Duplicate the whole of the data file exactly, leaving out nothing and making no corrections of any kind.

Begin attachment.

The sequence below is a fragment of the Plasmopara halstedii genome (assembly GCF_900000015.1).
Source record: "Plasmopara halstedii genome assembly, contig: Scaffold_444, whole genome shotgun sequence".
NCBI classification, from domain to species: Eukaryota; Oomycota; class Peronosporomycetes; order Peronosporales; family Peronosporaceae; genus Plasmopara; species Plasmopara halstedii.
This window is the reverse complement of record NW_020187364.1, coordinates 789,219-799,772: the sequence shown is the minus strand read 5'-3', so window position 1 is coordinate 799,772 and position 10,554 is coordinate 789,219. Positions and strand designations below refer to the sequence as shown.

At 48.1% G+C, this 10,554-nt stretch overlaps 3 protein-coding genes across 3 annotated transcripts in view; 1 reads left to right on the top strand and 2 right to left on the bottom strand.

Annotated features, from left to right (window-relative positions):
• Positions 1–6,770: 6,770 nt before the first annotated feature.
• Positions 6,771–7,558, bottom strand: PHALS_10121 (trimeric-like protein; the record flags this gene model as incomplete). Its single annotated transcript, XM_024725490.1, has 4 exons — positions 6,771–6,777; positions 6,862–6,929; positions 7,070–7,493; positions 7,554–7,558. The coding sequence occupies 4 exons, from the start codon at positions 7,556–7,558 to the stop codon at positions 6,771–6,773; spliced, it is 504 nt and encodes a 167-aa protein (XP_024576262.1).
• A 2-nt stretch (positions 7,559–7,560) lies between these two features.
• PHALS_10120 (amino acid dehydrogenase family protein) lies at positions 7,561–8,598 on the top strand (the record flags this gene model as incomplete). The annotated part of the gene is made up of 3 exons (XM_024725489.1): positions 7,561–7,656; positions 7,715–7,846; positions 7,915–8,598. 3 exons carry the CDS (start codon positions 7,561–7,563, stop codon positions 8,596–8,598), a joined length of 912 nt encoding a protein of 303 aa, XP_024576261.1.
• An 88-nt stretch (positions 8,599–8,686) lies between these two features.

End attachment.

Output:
The sequence below is a fragment of the Plasmopara halstedii genome (assembly GCF_900000015.1).
Source record: "Plasmopara halstedii genome assembly, contig: Scaffold_444, whole genome shotgun sequence".
NCBI classification, from domain to species: Eukaryota; Oomycota; class Peronosporomycetes; order Peronosporales; family Peronosporaceae; genus Plasmopara; species Plasmopara halstedii.
This window is the reverse complement of record NW_020187364.1, coordinates 789,219-799,772: the sequence shown is the minus strand read 5'-3', so window position 1 is coordinate 799,772 and position 10,554 is coordinate 789,219. Positions and strand designations below refer to the sequence as shown.

At 48.1% G+C, this 10,554-nt stretch overlaps 3 protein-coding genes across 3 annotated transcripts in view; 1 reads left to right on the top strand and 2 right to left on the bottom strand.

Annotated features, from left to right (window-relative positions):
• Positions 1–6,770: 6,770 nt before the first annotated feature.
• Positions 6,771–7,558, bottom strand: PHALS_10121 (trimeric-like protein; the record flags this gene model as incomplete). Its single annotated transcript, XM_024725490.1, has 4 exons — positions 6,771–6,777; positions 6,862–6,929; positions 7,070–7,493; positions 7,554–7,558. The coding sequence occupies 4 exons, from the start codon at positions 7,556–7,558 to the stop codon at positions 6,771–6,773; spliced, it is 504 nt and encodes a 167-aa protein (XP_024576262.1).
• A 2-nt stretch (positions 7,559–7,560) lies between these two features.
• PHALS_10120 (amino acid dehydrogenase family protein) lies at positions 7,561–8,598 on the top strand (the record flags this gene model as incomplete). The annotated part of the gene is made up of 3 exons (XM_024725489.1): positions 7,561–7,656; positions 7,715–7,846; positions 7,915–8,598. 3 exons carry the CDS (start codon positions 7,561–7,563, stop codon positions 8,596–8,598), a joined length of 912 nt encoding a protein of 303 aa, XP_024576261.1.
• An 88-nt stretch (positions 8,599–8,686) lies between these two features.